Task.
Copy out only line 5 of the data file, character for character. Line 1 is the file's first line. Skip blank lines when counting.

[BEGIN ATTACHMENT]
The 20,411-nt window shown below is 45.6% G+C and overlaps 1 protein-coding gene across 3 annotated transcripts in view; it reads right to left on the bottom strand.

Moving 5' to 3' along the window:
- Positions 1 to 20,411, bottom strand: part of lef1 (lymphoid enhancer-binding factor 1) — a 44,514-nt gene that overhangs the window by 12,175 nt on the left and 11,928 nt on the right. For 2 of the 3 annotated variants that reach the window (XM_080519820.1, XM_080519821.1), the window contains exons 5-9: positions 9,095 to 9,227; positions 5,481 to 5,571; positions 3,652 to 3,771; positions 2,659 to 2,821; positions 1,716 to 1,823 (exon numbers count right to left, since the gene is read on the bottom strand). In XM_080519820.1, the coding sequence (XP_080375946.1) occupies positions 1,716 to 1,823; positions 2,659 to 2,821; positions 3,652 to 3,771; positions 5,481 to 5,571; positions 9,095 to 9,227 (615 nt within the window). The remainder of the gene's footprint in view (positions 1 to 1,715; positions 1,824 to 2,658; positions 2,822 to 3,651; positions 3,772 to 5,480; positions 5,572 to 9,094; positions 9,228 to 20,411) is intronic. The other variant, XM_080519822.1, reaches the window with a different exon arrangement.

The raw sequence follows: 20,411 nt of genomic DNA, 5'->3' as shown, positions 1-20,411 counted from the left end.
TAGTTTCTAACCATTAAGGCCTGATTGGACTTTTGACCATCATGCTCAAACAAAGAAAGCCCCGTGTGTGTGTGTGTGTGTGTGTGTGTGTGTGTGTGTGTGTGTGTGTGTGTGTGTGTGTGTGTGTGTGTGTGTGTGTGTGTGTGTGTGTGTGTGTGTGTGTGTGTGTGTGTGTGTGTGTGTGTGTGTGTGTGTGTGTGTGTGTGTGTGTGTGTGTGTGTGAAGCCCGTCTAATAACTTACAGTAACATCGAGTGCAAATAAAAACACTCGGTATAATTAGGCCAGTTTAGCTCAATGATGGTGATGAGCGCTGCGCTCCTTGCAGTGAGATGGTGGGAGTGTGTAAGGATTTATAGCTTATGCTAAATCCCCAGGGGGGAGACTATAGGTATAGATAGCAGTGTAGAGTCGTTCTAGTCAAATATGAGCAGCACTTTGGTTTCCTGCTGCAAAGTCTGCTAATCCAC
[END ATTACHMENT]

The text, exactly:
TAGTTTCTAACCATTAAGGCCTGATTGGACTTTTGACCATCATGCTCAAACAAAGAAAGCCCCGTGTGTGTGTGTGTGTGTGTGTGTGTGTGTGTGTGTGTGTGTGTGTGTGTGTGTGTGTGTGTGTGTGTGTGTGTGTGTGTGTGTGTGTGTGTGTGTGTGTGTGTGTGTGTGTGTGTGTGTGTGTGTGTGTGTGTGTGTGTGTGTGTGTGTGTGTGTGTGAAGCCCGTCTAATAACTTACAGTAACATCGAGTGCAAATAAAAACACTCGGTATAATTAGGCCAGTTTAGCTCAATGATGGTGATGAGCGCTGCGCTCCTTGCAGTGAGATGGTGGGAGTGTGTAAGGATTTATAGCTTATGCTAAATCCCCAGGGGGGAGACTATAGGTATAGATAGCAGTGTAGAGTCGTTCTAGTCAAATATGAGCAGCACTTTGGTTTCCTGCTGCAAAGTCTGCTAATCCAC